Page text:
Come conquers instability to release another album of darkly shaded guitar-rock.

By Richard Martin

Willamette Week, March 4, 1998

The title of Come’s fourth album may allude to a blissed-out nursery rhyme, but nowhere will you find Thalia Zedek and Chris Brokaw strumming placidly while singing “Life is but a dream.” On Gently, Down the Stream (Matador), the longtime musical partners continue rowing through a torrential downpour of muddy riffs and pained expressions of discontent; at one emotional crescendo in the song “Saints Around My Neck,” Zedek crows, “I can’t even breathe, something is choking me.”

“There are some gentle moments to the record,” Brokaw says from a tour stop in Ontario, “but overall, the title is a little ironic.”

That’s an understatement. Come’s songs occasionally float subdued segments, but almost always as a prelude to a dual-guitar maelstrom, which Zedek and Brokaw preside over like crazed meteorologists; the forecast is always dark.

The two Bostonians founded Come with now-departed bassist Sean O’Brien and drummer Arthur Johnson in 1991. That lineup recorded a tone-setting debut, the stormy blues-rock opus Eleven:Eleven, and a more refined follow-up, Don’t Ask Don’t Tell. Then the rhythm section suddenly quit. Though shocked by the departures, Zedek and Brokaw decided that they weren’t finished yet.

“Just because two people stop playing doesn’t mean the other two stop,” Brokaw says. “We were working on a bunch of new songs right as those guys left and we deliberated about whether we should change the name of the band, but we figured that the stuff we were coming up with wasn’t really different. We didn’t want to disconnect ourselves.”

He and Zedek completed the 1996 album, Near Life Experience, with 11 musicians on loan from bands such as Rachels, Sonora Pine, the Jesus Lizard and Gastr del Sol. To tour off the record, the pair reworked its material to fit a two-guitar, piano and percussion lineup, toning down the previous incendiary nature of Come’s performances. (They played with this configuration at Satyricon last year.) According to Brokaw, the shows refocused the band as it went into the famed Boston-area recording studio Fort Apache to work on its fourth record.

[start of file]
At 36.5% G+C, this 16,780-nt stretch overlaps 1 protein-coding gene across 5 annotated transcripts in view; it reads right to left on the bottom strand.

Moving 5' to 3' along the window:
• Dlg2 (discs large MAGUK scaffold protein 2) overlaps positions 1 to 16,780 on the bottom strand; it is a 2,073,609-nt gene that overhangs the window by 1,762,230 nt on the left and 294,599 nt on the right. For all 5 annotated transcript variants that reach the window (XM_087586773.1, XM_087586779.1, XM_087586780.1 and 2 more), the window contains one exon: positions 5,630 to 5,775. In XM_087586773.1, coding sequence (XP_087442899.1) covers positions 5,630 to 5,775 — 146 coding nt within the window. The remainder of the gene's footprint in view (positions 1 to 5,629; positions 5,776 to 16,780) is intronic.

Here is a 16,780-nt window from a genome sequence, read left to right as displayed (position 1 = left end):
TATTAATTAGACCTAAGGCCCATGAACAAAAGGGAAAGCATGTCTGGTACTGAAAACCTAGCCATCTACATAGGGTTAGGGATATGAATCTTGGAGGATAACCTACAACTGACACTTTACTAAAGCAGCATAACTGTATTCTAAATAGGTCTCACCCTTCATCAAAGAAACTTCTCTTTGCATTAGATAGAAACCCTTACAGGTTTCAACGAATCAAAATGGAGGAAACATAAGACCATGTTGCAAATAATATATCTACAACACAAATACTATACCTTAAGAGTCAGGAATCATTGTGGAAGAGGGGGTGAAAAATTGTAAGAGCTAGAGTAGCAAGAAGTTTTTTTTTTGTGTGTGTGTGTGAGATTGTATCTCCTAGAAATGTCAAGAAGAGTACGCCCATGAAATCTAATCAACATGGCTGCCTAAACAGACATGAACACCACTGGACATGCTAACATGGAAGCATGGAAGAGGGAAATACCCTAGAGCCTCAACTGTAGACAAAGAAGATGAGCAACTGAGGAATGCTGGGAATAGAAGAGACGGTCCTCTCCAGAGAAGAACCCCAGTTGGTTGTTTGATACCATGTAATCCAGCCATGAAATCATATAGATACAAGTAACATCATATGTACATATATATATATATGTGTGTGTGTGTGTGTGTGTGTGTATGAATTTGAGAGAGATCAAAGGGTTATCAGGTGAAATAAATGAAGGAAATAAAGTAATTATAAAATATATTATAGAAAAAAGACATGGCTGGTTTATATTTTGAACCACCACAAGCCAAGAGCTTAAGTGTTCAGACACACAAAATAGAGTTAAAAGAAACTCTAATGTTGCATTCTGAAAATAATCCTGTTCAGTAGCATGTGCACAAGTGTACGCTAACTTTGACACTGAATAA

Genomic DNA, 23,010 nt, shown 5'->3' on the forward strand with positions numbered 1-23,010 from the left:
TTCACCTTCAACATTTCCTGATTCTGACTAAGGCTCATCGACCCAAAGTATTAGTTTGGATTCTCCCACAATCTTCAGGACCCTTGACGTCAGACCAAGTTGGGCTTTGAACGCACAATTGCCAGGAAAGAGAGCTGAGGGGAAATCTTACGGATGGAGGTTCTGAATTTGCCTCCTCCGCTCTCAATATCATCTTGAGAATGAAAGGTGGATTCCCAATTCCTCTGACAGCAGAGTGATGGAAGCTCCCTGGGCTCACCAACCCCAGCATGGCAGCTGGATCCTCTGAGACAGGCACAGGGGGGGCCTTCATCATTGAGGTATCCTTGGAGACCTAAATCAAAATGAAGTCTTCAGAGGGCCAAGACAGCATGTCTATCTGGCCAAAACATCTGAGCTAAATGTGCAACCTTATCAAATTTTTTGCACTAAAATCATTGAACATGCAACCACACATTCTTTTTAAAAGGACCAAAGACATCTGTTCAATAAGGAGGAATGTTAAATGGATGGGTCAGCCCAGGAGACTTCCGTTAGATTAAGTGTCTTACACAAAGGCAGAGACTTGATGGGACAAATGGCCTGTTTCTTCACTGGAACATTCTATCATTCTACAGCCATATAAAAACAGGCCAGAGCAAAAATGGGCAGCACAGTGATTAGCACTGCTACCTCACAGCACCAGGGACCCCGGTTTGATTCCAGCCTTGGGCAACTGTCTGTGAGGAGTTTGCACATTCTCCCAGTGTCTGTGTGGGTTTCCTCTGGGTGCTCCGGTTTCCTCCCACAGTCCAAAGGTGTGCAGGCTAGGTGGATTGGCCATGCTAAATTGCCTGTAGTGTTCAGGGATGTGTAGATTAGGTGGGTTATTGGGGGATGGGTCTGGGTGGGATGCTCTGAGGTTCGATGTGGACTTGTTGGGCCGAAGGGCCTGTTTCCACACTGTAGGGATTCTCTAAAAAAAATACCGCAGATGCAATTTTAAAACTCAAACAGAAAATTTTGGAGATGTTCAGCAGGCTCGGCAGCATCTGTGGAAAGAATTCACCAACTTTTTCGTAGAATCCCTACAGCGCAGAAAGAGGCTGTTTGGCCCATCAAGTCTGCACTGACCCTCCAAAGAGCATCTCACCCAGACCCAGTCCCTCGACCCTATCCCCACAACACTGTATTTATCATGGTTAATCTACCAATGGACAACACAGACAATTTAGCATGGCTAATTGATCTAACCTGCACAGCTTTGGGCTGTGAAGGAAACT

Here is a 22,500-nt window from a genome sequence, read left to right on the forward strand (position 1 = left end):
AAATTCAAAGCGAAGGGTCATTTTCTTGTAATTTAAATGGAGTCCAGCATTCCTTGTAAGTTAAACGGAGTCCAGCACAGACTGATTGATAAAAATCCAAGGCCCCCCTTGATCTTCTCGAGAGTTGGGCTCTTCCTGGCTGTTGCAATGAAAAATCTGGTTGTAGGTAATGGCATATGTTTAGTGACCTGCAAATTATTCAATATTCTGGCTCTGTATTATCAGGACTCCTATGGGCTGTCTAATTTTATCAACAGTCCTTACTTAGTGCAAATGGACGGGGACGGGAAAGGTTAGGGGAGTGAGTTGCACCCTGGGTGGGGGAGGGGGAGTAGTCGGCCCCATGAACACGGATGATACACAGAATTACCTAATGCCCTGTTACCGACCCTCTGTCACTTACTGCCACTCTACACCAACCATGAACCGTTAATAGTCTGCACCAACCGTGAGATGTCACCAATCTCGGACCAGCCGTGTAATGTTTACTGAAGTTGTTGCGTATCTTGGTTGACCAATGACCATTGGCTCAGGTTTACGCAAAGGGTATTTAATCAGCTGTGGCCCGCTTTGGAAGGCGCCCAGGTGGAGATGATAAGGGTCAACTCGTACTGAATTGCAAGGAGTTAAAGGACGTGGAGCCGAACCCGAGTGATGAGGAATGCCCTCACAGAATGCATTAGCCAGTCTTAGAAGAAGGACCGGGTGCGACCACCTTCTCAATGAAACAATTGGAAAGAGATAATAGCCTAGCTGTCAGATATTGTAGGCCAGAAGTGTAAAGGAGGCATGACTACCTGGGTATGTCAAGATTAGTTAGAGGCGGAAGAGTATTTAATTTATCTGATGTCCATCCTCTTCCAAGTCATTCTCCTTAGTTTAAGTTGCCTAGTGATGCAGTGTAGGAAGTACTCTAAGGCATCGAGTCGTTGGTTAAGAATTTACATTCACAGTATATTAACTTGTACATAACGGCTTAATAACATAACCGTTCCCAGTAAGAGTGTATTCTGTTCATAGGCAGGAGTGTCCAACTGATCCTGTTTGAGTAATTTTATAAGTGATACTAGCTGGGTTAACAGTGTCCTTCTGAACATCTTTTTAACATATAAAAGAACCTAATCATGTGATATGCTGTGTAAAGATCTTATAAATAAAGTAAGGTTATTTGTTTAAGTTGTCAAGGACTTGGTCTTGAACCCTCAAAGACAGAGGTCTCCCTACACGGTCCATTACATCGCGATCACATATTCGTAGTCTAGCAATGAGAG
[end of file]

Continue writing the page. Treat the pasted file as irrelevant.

“When we did that tour, we were making a lot of the songs piano-based,” he says. “On some songs, we were hardly playing guitar at all. It was really cool to cast the songs in a different light, but it also gave us a chance to reflect and decide that the guitar playing is what we do best.”

On Gently, Down the Stream, Zedek and Brokaw return to the enraged interplay that established Come as the pre-eminent guitar band of the ’90s indie-rock crop. At times, as on the eight-minute finale “March,” they sound like the result of an early ’70s Pete Townshend cloning experiment, strumming up jagged layers of sound. The pair’s niftiest trick involves twisting their guitar parts, then slowly untangling them, providing a stutter effect that delivers a ghostly echo on songs such as “New Coat.” With her throaty delivery and somber lyrics–often about relationships that turn one-sided and fizzle out–Zedek matches the passion that she and Brokaw attain with their instruments.

Along with bassist Winston Bramen (of the Boston punk-pop band Fuzzy) and drummer Daniel Coughlin, Come sonically explores angst’s less noisy sidekick, melancholy, on a few tracks as well. “Middle of Nowhere” unfolds around a chiming guitar figure and soft percussion, with Zedek adopting a fragile voice that barely reaches above a whisper. A horn and string section adorns the instrumental “The Former Model,” which could serve as the incidental music to a funeral scene in an Eastern European film.

In the end, Gently is an album of great musical and emotional depth, a solid batch of uncatchy, intricate songs teeming with thoughtful guitar work. Zedek’s voice and delivery place her in an exclusive club of female blues-rock belters along with Janis Joplin, Patti Smith and the Geraldine Fibbers’ Carla Bozulich, and she’s developed a writing style rooted equally in dark imagery and hopeful reverie.

Brokaw says that Come’s musical style owes itself to the bandmates’ unhurried lifestyle. Where many of their peers produce an album, a 7-inch and perhaps an EP each year, he and Zedek have issued about 20 songs–12 of them on Gently–since early 1996.

“We’re slower in our construction of songs,” he says. “We record and then wait some months for it to come out and then we’re like, ‘Whew! We did a whole album. We can kick back.'”

Brokaw and Zedek have apparently adapted this attitude toward establishing a rhythm section as well. Coughlin stayed on to play drums on the current tour, but Bramen returned to his band Fuzzy; a German friend of Brokaw’s, Sasha Steinfurth, will fill the bass slot.

No matter who rounds out their lineup, Brokaw and Zedek have managed Come through some rough rapids, and their ability to cope translates to the surging, cohesive sound on their new album.

“It was definitely an easier record to make than the last two,” Brokaw says. “With Near Life, we were in a state of being at least a little uncertain because Arthur and Sean had left. But on this one, we’ve been through playing with different lineups. Overall, it was much more relaxed and much more confident.”